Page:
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Archive - Apr 28, 2017

Plague Bacilli Hide Out in Amoebae

Yersinia pestis, the bacterium that causes bubonic plague, can survive within the ubiquitous soil protozoan, the amoeba, by producing proteins that protect against the latter microbe's digestion. The research was published online on April 28, 2017 in Applied and Environmental Microbiology, a journal of the American Society for Microbiology. The article is titled “Yersinia pestis Resists Predation by Acanthamoeba castellanii and Exhibits Prolonged Intracellular Survival.” The research is important because plague is a re-emerging disease, according to the Centers for Disease Control and Prevention (CDC), with 95 percent of cases occurring in sub-Saharan Africa and Madagascar. Modern antibiotics are effective, but without prompt treatment, plague can cause serious illness, or death. Y. pestis spreads from rodent to rodent, and sometimes to human, often via fleas. It uses the protective niche of the amoeba to abide in when conditions are unfavorable to its spread, that is, when rodents are scarce, said Viveka Vadyvaloo, PhD, Assistant Professor, Paul G. Allen School for Global Animal Health, Washington State University, Pullman, Washington. Amoebae are similar to certain human immune cells, the macrophages, in their ability to engulf bacteria, or other nourishing items of similar size. These are taken up within special compartments called vacuoles, which in both amoebae and humans are capable of digestion. "With this in mind, graduate student Javier Benavides-Montaño separately cultured three distinct Y. pestis strains that have been associated with human epidemics, with a common laboratory strain of the free-living soil amoeba, Acanthamoeba castellanii, in a medium that supports the latter's growth," said Dr. Vadyvaloo. Benavides-Montaño then tested Y.

Bacterial Symbionts Transition Between Insect Defensive Mutualism & Plant Pathogenicity; May Be Treasure Trove of New Antibiotics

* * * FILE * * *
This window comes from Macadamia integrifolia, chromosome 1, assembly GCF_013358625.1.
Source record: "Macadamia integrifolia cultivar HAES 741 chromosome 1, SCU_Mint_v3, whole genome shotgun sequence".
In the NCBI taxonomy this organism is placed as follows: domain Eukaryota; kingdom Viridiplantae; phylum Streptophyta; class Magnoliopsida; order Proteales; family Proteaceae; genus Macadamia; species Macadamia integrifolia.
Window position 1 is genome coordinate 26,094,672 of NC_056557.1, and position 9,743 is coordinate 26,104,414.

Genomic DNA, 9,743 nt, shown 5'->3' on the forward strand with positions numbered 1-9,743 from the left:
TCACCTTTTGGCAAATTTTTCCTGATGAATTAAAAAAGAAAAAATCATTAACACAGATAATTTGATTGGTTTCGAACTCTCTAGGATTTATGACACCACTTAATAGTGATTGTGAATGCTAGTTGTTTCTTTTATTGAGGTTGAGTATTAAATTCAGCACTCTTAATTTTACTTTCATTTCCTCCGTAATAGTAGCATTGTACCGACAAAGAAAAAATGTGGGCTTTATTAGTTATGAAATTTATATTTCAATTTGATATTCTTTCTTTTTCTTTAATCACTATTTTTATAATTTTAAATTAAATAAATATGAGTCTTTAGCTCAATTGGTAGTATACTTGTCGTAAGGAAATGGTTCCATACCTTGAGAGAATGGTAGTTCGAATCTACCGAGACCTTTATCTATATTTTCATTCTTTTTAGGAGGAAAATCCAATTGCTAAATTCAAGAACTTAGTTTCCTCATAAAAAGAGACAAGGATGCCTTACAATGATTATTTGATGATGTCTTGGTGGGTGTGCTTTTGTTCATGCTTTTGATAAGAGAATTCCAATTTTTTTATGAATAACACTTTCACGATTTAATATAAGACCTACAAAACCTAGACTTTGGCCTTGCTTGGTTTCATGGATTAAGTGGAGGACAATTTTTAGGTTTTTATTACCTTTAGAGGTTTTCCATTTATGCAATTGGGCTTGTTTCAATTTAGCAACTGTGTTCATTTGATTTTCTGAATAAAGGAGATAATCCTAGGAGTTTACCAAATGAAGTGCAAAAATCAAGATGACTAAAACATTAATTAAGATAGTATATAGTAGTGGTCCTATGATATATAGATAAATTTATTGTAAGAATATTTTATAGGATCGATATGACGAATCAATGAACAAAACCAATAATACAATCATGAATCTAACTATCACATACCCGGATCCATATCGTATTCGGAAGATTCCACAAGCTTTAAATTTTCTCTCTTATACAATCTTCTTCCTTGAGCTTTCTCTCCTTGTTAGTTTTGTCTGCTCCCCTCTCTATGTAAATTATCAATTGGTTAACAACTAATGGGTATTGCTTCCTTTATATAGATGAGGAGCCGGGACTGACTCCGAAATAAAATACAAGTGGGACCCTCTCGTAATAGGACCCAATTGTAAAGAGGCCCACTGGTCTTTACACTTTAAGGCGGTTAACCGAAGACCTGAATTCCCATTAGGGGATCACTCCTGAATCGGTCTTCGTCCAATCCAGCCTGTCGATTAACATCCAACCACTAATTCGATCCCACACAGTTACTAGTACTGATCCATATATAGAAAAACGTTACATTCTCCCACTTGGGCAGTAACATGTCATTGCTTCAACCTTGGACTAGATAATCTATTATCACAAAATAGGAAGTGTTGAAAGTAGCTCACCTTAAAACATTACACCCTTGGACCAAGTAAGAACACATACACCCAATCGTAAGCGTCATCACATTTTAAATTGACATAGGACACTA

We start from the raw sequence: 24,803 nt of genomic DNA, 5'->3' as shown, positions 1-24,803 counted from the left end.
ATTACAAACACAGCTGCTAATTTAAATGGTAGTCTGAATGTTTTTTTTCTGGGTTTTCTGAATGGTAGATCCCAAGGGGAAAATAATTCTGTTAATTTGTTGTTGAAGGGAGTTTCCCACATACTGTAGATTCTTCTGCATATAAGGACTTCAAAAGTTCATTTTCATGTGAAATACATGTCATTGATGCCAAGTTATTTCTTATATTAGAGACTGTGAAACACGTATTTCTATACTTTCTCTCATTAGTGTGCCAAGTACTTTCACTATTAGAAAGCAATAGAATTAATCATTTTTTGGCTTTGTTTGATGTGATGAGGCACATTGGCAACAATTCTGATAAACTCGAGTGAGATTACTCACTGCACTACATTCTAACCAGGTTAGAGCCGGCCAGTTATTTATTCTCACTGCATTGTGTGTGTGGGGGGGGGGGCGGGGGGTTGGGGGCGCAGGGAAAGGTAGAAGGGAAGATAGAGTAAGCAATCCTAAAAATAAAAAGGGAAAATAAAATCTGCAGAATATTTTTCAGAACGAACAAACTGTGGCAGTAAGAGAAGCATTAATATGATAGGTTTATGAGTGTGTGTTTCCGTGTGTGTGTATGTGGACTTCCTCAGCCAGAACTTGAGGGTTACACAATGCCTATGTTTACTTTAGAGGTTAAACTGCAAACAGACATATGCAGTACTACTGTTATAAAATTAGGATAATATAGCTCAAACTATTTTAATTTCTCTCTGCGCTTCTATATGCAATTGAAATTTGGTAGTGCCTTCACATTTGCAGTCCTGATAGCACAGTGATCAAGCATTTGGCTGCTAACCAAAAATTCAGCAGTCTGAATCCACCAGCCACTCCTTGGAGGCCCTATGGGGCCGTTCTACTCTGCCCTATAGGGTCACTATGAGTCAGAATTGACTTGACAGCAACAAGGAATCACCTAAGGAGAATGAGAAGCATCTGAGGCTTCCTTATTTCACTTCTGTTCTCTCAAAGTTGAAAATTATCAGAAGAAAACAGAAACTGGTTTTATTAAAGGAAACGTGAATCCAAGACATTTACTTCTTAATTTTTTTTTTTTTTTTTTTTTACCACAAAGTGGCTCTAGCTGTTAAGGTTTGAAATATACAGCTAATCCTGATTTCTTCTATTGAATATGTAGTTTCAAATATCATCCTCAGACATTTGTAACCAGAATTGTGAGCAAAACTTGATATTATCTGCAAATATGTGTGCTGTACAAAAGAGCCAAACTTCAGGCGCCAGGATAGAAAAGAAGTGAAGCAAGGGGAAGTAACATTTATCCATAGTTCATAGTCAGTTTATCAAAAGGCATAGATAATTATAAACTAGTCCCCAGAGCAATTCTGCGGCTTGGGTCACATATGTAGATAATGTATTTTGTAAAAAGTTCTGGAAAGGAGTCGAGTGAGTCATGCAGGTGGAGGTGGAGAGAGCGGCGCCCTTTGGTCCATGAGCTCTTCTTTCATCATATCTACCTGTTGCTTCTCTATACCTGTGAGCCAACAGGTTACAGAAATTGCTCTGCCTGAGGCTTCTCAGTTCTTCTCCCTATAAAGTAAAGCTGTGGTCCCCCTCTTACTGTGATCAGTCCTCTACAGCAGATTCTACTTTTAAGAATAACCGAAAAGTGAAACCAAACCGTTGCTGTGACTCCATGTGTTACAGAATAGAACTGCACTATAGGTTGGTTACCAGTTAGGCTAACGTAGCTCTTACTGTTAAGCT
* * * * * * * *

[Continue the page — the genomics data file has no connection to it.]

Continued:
An international team of researchers has discovered a remarkable microbe with a Jekyll and Hyde character. The bacterium Burkholderia gladioli lives in specific organs of a plant-feeding beetle and defends the insect's eggs from detrimental fungi by producing antibiotics. However, when transferred to a plant, the bacterium can spread throughout the tissues and negatively affect the plant. Microbes are not always hostile players when interacting with animals and plants, they can also be powerful allies. In fact, transitions between antagonistic and cooperative lifestyles in microbes are likely not an exception, although such shifts have rarely been observed directly. In a new study published online on April 28, 2017 in Nature Communications, researchers from Johannes Gutenberg University Mainz (JGU), the Max Planck Institute for Chemical Ecology and the Leibniz Institute for Natural Product Research and Infection Biology - Hans Knöll Institute (HKI) - in Jena, and the Universidad Estadual Paulista in Rio Claro, Brazil, gathered evidence for such a transition. The open-access article is titled “Antibiotic-Producing Symbionts Dynamically Transition Between Plant Pathogenicity and Insect-Defensive Mutualism.” Like many other insects, a group of herbivorous beetles, the Lagriinae, is in great need of an efficient defense. They lay their eggs on humid soil under leaf litter, where encounters with mold fungi are guaranteed. Researchers lead by Professor Martin Kaltenpoth from Mainz University have now discovered that the presence of a special bacterium, Burkholderia gladioli, on the eggs of the beetle Lagria villosa strongly reduces the risk of fungal infection and helps them survive.